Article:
AANHPI Heritage Month Reading List

May is Asian American, Native Hawaiian, and Pacific Islander (AANHPI) Heritage Month, a time to celebrate the role that Asian Americans, Native Hawaiians, and Pacific Islanders (AANHPIs) have played in American history. In this blogpost you can explore a collection of our recent Asian American studies and Asian studies titles that would make perfect reading for AANHPI Month. See something you like? Use code 01UNCP30 at checkout to save 30% plus free shipping on orders over $75.

Arise, Africa! Roar, China!: Black and Chinese Citizens of the World in the Twentieth Century by Yunxiang Gao


2022 Academic Excellence Award, Chinese Historians in the United States
Honorable Mention, 2022 Robert H. Ferrell Book Prize, Society for Historians of American Foreign Relations
Shortlisted, 2022 Wallace K. Ferguson Prize, Canadian Historical Association

This book explores the close relationships between three of the most famous twentieth-century African Americans, W. E. B. Du Bois, Paul Robeson, and Langston Hughes, and their little-known Chinese allies during World War II and the Cold War—journalist, musician, and Christian activist Liu Liangmo, and Sino-Caribbean dancer-choreographer Sylvia Si-lan Chen. Charting a new path in the study of Sino-American relations, Gao Yunxiang foregrounds African Americans, combining the study of Black internationalism and the experiences of Chinese Americans with a transpacific narrative and an understanding of the global remaking of China’s modern popular culture and politics.

Book cover for Bundok

Bundok: A Hinterland History of Filipino America by Adrian De Leon

From the late eighteenth century, the hinterlands of Northern Luzon and its Indigenous people were in the crosshairs of imperial and capitalist extraction. Combining the breadth of global history with the intimacy of biography, Adrian De Leon follows the people of Northern Luzon across space and time, advancing a new vision of the United States’s Pacific empire that begins with the natives and migrants who were at the heart of colonialism and its everyday undoing. De Leon’s imaginatively constructed archive yields a sweeping history that promises to reshape our understanding of race making in the Pacific world.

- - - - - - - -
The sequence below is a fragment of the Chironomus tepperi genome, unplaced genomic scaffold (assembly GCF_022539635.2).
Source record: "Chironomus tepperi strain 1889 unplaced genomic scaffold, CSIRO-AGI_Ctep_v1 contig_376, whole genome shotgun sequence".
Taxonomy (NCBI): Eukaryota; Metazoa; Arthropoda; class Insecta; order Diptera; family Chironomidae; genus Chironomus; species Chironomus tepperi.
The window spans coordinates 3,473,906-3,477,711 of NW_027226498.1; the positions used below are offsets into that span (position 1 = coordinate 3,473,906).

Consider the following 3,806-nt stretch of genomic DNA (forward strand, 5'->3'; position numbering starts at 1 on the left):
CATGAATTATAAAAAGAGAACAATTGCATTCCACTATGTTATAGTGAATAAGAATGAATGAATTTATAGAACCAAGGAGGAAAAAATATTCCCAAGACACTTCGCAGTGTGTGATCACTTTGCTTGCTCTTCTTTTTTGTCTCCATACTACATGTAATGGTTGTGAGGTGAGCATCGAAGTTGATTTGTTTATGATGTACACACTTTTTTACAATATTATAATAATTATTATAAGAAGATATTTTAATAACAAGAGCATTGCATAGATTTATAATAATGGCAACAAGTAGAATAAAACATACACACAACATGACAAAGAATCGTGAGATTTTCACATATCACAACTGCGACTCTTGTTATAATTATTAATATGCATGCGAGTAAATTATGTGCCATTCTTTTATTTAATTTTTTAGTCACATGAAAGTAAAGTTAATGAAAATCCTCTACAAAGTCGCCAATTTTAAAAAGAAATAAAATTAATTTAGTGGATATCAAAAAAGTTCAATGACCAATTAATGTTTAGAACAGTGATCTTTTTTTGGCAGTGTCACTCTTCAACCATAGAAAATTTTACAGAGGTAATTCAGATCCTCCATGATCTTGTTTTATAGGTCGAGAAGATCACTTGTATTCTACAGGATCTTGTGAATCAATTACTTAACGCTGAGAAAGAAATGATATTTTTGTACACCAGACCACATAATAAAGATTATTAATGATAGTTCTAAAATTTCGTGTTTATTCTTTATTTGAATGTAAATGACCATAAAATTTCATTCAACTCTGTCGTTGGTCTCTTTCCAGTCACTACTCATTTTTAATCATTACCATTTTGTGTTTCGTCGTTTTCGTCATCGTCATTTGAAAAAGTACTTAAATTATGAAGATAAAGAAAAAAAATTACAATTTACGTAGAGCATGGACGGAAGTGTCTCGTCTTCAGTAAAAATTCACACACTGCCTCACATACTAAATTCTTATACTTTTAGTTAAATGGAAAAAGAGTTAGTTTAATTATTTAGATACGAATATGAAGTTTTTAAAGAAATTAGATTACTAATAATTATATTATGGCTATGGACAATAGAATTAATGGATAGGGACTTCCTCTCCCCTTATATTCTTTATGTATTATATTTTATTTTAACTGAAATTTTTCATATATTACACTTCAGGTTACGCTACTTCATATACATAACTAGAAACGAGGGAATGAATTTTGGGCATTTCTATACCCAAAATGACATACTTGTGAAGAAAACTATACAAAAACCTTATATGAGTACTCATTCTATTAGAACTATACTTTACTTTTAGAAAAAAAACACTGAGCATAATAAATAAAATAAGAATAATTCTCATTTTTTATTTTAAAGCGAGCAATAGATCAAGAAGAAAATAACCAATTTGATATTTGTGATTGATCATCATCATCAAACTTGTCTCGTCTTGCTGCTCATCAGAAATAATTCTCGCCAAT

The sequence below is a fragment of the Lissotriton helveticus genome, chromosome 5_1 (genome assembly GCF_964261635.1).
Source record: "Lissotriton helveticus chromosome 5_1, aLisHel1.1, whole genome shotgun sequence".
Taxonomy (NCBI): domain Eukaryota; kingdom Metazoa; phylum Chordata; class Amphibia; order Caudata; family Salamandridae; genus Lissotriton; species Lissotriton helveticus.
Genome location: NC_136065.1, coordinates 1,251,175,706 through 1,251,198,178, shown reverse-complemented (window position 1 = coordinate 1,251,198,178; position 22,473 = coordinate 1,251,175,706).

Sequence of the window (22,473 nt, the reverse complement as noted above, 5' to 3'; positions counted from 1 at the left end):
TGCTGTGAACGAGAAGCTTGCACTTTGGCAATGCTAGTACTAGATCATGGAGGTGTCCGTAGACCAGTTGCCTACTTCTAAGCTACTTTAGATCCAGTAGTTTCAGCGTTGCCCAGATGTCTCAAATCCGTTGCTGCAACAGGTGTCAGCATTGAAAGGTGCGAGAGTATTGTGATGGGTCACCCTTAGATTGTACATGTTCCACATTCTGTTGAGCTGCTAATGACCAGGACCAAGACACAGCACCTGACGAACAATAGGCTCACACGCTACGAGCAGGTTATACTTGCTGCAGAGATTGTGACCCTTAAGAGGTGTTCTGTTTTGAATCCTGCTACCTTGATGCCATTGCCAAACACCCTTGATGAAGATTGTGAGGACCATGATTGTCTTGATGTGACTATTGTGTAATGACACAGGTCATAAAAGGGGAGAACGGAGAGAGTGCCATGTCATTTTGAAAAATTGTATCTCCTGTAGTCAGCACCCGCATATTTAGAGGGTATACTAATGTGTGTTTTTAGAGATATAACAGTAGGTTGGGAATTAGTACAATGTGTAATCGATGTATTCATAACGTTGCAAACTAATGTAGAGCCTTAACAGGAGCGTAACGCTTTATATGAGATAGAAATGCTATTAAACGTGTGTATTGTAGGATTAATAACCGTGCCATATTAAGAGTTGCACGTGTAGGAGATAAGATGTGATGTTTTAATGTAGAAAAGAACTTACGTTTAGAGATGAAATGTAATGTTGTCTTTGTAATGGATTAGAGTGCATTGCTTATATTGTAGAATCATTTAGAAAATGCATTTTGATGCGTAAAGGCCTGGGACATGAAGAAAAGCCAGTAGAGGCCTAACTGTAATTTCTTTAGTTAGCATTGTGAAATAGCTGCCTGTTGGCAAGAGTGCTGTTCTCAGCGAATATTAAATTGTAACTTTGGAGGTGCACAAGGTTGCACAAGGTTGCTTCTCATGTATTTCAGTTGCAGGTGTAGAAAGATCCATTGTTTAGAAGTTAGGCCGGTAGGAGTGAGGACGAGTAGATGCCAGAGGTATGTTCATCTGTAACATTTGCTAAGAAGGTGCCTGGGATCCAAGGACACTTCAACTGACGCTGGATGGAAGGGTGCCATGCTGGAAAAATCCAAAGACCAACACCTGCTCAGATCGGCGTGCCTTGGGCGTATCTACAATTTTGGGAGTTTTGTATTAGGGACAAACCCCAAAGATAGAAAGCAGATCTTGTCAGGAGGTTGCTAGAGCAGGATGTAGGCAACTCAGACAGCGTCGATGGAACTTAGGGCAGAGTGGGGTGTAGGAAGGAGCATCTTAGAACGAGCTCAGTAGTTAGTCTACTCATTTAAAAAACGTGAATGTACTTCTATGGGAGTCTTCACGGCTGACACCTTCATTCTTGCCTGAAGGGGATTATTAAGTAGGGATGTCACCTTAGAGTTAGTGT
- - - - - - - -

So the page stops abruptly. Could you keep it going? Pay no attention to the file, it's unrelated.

Book cover for Far From the Rooftop of the World

Far From the Rooftop of the World: Travels among Tibetan Refugees on Four Continents by Amy Yee

Finalist, 2023 Foreword INDIES Book of the Year Awards (Political and Social Sciences)
Finalist, 2023 Foreword INDIES Book of the Year Awards (Travel)

In 2008, journalist Amy Yee found herself covering a press conference with the Dalai Lama in Dharamsala, his exile home in India. She never imagined a personal encounter with the spiritual leader would spark a global, fourteen-year journey to spotlight the stories of Tibetans in exile.

Weaving a sweeping travel narrative with intimate on-the-ground reportage, Far from the Rooftop of the World tells the stories of ordinary but extraordinary people against the backdrop of milestones and events in Tibet’s recent history – many memorable, too many tragic. The resulting portrait illuminates the humanity, strength, and perseverance of a people whose homeland is in crisis.

Book cover for Lawyer, Jailer, Ally, Foe

Lawyer, Jailer, Ally, Foe: Complicity and Conscience in America’s World War II Concentration Camps by Eric L. Muller

“A fascinating and detailed account of one of America’s darkest chapters.”—John Grisham

It is 1942, and World War II is raging. In the months since Pearl Harbor, the US has plunged into the war overseas—and on the home front, it has locked up tens of thousands of innocent Japanese Americans in concentration camps, tearing them from their homes on the West Coast. At each of these camps the government places a white lawyer with contradictory instructions: provide legal counsel to the prisoners, and keep the place running. Most of these lawyers think of themselves as trying to do good in a bad system, and yet each ends up harming the prisoners more than helping them. As we look through the lawyers’ sometimes-clear and sometimes-clouded eyes, what emerges is a powerful look at the day-by-day, brick-by-brick perpetration of racial injustice—not just by the system itself, but by the men struggling to do good within it.

Transpacific Convergences: Race, Migration, and Japanese American Film Culture before World War II by Denise Khor

A 2023 Choice Outstanding Academic Title

Despite the rise of the Hollywood system and hostility to Asian migrant communities in the early twentieth-century United States, Japanese Americans created a thriving cinema culture that produced films and established theaters and exhibition companies to facilitate their circulation between Japan and the United States. In Transpacific Convergences Khor opens up transnational lines of inquiry and draws comparisons between early Japanese American cinema and Black cinema to craft a broad and expansive history of a transnational public sphere shaped by the circulation and exchange of people, culture, and ideas across the Pacific.